How I made a Virtual Tour

Hi there! If you are a regular reader of my website, you will know I am an English language teacher at the secondary compulsory education level. Using new digital tools, I enjoy producing new and engaging activities on the new content to enhance their learning process. In this post, I would like to share the process I went through to create a Virtual Tour.

Creating a virtual tour for my students to practice writing descriptions.

Designing my last Learning Situation for the first-grade (CSE) (1) students at my school, I created a virtual tour as an interactive activity because we wanted to learn about writing descriptive texts differently from the typical book approach. The main goal was to use a virtual tour to help my students describe the interior of a bedroom. I did this in order to help them acquire English as a Foreign Language competencies 3 and 5 from Decree 175/2022 (Catalan Decree).

How could I show my students that the writing of a description affects the feeling of the reader/hearer, depending on how it is written?

I needed my students to experience the different results we can get depending on how we describe a room. I knew I wanted to offer them four types of descriptions, including at least one erratic, chaotic way of describing a room. My virtual tour also had to provide my students with different media files. Those files would hold a collection of items that could be useful in writing a room description. Let’s look at the four steps I took to make my virtual tour.

1. Planning the Virtual Tour experience.

Planning helps me foresee the final product I will get from any process. Therefore, the first step I did was to try and answer the following list of questions:

  • What did I want to design? A school, home, or museum?
  • What did I want my students to feel? Impressed, curious, excited?
  • What did I want my students to learn? The theory of descriptive texts? The grammar form of Present simple verbs? Vocabulary? Would I offer them different patterns for describing rooms? How many?
  • What kind of files was I going to be using? Where will I get them?
  • Which platform would be the best for uploading my virtual tour? 

If you fail to plan, you are planning to fail.

In my case, these questions were very useful in preventing me from including new ideas, which could have caused the whole project to fail.

2. Designing the equirectangular scenes.

Since I don’t have a special camera to take 360-degree pictures, I decided to draw the scenes. In my experience, the importance of the equirectangular scenes is to bring consistency to the whole virtual tour. So, with trial and error, I drew multiple versions of my scenes until I ended up with the ones I was happy with.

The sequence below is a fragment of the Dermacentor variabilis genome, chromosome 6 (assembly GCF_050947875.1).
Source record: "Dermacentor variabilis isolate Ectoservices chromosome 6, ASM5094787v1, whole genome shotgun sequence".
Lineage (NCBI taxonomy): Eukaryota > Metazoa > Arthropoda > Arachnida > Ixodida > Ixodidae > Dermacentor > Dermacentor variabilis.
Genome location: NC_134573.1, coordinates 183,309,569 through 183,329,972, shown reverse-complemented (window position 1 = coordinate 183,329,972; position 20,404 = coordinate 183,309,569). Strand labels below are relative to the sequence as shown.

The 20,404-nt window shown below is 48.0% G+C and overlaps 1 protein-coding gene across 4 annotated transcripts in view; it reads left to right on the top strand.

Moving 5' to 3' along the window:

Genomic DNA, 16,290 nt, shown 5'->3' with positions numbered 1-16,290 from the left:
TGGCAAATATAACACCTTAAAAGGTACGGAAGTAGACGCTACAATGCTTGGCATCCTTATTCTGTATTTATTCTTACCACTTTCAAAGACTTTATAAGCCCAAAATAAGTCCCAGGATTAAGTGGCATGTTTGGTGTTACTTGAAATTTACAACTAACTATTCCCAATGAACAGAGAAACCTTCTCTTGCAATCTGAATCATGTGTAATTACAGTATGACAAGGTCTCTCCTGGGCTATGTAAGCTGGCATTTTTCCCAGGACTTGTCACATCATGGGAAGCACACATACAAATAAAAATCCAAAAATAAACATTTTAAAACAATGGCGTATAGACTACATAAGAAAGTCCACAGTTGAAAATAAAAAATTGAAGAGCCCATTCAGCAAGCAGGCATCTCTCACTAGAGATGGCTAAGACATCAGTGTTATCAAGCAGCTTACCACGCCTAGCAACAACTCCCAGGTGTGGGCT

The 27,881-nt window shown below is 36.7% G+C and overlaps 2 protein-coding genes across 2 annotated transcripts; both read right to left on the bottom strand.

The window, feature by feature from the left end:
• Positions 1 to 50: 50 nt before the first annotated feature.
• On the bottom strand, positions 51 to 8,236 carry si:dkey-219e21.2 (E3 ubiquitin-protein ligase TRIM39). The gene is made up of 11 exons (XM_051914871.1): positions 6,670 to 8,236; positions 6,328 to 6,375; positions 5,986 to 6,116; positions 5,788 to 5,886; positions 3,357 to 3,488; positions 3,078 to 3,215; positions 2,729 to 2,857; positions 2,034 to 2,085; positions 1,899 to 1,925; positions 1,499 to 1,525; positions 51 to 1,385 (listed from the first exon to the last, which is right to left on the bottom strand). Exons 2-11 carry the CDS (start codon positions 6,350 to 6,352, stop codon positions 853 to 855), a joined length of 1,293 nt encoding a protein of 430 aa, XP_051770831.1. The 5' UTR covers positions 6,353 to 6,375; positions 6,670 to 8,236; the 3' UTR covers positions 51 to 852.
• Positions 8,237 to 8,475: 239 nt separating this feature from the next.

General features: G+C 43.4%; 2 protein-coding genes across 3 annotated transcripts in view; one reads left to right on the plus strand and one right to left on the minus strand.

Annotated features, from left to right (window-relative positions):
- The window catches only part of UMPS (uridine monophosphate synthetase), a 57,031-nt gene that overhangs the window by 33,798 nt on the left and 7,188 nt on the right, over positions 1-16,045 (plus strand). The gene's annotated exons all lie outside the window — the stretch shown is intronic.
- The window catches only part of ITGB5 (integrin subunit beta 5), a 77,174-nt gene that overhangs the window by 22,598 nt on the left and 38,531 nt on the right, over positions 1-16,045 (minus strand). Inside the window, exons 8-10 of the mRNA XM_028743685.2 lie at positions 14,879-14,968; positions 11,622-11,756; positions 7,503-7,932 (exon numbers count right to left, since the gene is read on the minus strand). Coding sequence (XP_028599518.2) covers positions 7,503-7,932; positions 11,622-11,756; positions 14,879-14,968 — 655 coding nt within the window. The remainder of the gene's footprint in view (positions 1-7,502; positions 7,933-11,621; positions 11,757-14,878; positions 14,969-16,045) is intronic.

What comes first in a song, the music or the lyrics? What comes first in a virtual tour, the pictures or the information you want your visitors to interact with?

I knew that my students needed some examples of writing a description of a room in order to understand that there isn’t only one type of valid description text. Descriptions are personal, so we make choices when we describe. We decide where to start, what to highlight, and where to end our descriptive guide of the place in question.

First, I visualized the four types of rooms I wanted to describe. I drew the rooms using a grid(2). After the drawing process, coming up with the descriptive texts was easy. The example below refers to the picture above.

3. Uploading and connecting the Scenes.

Some websites(3) allow you to upload and connect scenes to build your virtual tour.

To pay or not to pay, this is the question.

Some offer their services free of charge, and others have their pricing policies. The platform I used this time is Theasys.

Once on the Theasys platform, although the learning curve for using it could be exponential, the distribution and characteristics of the functions and commands are more or less the same as in any other drawing digital software. You can finally get a more than acceptable virtual tour using the basic features.

4. Spicing it up with multimedia files.

Once I got all my texts ready to upload, I used an AI(4) to convert all the descriptions into audio. This way, I could ensure all my students had different media files to approach the content in the way that best fits their learning skills. Providing the virtual tour with different media types will make your activity much more engaging and show that you are considering different variables to cope with a good UDL activity.

The final version of my virtual tour.

Here, you can access the virtual tour so that you will see all the ingredients mentioned in action:

I hope you like it. Use the form below to contact me to suggest changes to this post or learn more about a specific section.

Thanks for reading.


  1. CSE stands for compulsory secondary education. In Spain, it is known as ESO.
  2. This is the address where I got the grid from which to draw the equirectangular panoramas:
  3. Some platforms that allow you to upload your virtual tour content on the internet are the following: –
  4. An accessible website that allows you to convert text to speech for free is this one: